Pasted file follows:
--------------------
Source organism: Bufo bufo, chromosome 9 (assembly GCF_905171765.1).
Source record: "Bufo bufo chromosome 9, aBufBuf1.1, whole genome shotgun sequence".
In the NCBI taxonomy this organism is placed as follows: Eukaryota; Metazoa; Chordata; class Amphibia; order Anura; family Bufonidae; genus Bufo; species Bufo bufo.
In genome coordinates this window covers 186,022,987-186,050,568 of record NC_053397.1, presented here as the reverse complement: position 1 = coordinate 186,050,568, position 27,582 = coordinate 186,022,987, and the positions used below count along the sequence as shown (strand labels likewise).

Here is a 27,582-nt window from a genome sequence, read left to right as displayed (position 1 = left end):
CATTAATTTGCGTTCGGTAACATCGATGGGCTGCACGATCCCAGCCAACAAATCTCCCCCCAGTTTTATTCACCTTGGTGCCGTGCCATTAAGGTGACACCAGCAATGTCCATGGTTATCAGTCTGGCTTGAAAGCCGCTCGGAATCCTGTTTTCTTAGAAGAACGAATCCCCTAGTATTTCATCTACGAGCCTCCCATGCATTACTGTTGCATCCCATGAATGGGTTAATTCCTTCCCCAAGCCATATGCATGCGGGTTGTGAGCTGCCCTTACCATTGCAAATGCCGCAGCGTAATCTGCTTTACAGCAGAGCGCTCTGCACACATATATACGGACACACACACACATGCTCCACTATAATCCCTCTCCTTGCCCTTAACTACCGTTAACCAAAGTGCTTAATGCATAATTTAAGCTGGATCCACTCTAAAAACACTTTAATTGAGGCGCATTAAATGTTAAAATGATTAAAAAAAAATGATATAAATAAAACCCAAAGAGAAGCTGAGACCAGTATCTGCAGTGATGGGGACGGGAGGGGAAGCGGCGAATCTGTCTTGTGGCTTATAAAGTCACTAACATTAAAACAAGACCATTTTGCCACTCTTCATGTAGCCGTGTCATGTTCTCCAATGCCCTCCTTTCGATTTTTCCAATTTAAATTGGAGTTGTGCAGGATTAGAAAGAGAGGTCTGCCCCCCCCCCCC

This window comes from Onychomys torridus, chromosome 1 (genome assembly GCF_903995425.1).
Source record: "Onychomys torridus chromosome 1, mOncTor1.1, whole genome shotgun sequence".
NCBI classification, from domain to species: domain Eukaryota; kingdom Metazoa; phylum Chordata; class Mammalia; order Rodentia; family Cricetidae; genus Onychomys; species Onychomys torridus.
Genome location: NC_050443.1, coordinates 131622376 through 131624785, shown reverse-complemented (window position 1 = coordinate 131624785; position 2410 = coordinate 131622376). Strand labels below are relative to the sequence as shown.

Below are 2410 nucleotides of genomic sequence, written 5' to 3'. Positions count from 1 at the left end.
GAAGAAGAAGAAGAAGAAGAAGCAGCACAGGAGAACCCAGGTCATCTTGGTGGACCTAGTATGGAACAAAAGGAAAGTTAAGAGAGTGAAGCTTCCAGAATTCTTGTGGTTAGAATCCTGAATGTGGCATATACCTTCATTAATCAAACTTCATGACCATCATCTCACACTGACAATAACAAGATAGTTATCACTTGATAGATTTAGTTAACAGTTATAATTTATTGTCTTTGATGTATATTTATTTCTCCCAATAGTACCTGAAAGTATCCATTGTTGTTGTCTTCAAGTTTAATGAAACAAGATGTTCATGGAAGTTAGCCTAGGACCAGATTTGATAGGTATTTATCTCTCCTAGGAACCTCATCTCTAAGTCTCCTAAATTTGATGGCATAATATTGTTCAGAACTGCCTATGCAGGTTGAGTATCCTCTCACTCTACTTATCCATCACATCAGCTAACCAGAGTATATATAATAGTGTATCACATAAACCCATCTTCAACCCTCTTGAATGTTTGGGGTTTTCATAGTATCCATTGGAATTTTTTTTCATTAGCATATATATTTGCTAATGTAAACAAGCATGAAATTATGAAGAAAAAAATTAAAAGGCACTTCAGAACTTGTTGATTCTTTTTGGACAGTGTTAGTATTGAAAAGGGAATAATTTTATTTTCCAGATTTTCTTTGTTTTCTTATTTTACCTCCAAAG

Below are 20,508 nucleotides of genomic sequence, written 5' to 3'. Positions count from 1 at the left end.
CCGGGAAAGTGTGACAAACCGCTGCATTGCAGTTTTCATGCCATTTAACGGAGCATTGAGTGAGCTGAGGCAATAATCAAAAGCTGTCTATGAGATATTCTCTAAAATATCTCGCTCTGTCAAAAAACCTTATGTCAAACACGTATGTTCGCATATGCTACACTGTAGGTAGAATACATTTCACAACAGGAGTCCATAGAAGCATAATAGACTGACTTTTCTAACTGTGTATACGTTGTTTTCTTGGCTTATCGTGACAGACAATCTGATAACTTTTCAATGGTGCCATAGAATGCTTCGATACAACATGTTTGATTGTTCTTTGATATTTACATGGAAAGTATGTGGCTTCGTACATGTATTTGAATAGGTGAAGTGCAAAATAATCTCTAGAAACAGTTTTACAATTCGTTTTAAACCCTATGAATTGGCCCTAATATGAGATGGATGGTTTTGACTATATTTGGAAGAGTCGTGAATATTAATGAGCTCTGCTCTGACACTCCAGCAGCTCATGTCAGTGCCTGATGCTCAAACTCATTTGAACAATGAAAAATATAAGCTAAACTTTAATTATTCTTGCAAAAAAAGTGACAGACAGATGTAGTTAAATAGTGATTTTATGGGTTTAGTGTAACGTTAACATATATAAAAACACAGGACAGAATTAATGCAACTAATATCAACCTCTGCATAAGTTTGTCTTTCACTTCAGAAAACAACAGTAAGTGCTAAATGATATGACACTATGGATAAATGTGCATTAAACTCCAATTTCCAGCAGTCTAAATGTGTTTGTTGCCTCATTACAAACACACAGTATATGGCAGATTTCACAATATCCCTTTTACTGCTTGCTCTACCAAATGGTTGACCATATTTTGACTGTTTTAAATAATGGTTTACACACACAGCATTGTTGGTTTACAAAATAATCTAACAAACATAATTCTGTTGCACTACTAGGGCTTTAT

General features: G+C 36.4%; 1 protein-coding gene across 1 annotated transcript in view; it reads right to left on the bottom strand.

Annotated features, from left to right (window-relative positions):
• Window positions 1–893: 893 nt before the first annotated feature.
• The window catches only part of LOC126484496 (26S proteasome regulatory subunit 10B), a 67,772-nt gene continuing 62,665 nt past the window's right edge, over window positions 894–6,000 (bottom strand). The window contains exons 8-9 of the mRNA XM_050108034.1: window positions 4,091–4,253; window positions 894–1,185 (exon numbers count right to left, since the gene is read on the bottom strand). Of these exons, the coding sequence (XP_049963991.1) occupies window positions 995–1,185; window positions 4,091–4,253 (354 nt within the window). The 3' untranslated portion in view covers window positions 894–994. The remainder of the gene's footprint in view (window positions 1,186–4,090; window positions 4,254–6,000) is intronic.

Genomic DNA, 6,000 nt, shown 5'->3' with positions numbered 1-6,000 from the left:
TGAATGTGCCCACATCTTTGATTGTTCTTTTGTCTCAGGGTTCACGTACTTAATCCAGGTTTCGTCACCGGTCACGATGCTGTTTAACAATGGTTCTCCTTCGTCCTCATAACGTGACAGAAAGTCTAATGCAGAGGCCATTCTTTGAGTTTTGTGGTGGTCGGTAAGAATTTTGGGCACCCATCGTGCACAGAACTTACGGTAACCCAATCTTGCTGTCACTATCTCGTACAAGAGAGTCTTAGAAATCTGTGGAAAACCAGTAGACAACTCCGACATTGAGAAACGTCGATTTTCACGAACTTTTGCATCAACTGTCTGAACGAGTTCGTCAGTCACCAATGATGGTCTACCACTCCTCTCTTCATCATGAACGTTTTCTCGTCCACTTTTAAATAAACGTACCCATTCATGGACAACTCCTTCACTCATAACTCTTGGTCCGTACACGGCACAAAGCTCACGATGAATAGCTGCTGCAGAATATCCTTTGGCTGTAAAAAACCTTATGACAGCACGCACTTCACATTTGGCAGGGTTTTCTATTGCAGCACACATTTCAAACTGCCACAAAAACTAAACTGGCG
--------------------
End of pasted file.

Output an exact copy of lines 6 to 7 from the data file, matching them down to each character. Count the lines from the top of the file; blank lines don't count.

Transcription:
CATTAATTTGCGTTCGGTAACATCGATGGGCTGCACGATCCCAGCCAACAAATCTCCCCCCAGTTTTATTCACCTTGGTGCCGTGCCATTAAGGTGACACCAGCAATGTCCATGGTTATCAGTCTGGCTTGAAAGCCGCTCGGAATCCTGTTTTCTTAGAAGAACGAATCCCCTAGTATTTCATCTACGAGCCTCCCATGCATTACTGTTGCATCCCATGAATGGGTTAATTCCTTCCCCAAGCCATATGCATGCGGGTTGTGAGCTGCCCTTACCATTGCAAATGCCGCAGCGTAATCTGCTTTACAGCAGAGCGCTCTGCACACATATATACGGACACACACACACATGCTCCACTATAATCCCTCTCCTTGCCCTTAACTACCGTTAACCAAAGTGCTTAATGCATAATTTAAGCTGGATCCACTCTAAAAACACTTTAATTGAGGCGCATTAAATGTTAAAATGATTAAAAAAAAATGATATAAATAAAACCCAAAGAGAAGCTGAGACCAGTATCTGCAGTGATGGGGACGGGAGGGGAAGCGGCGAATCTGTCTTGTGGCTTATAAAGTCACTAACATTAAAACAAGACCATTTTGCCACTCTTCATGTAGCCGTGTCATGTTCTCCAATGCCCTCCTTTCGATTTTTCCAATTTAAATTGGAGTTGTGCAGGATTAGAAAGAGAGGTCTGCCCCCCCCCCCC

This window comes from Onychomys torridus, chromosome 1 (genome assembly GCF_903995425.1).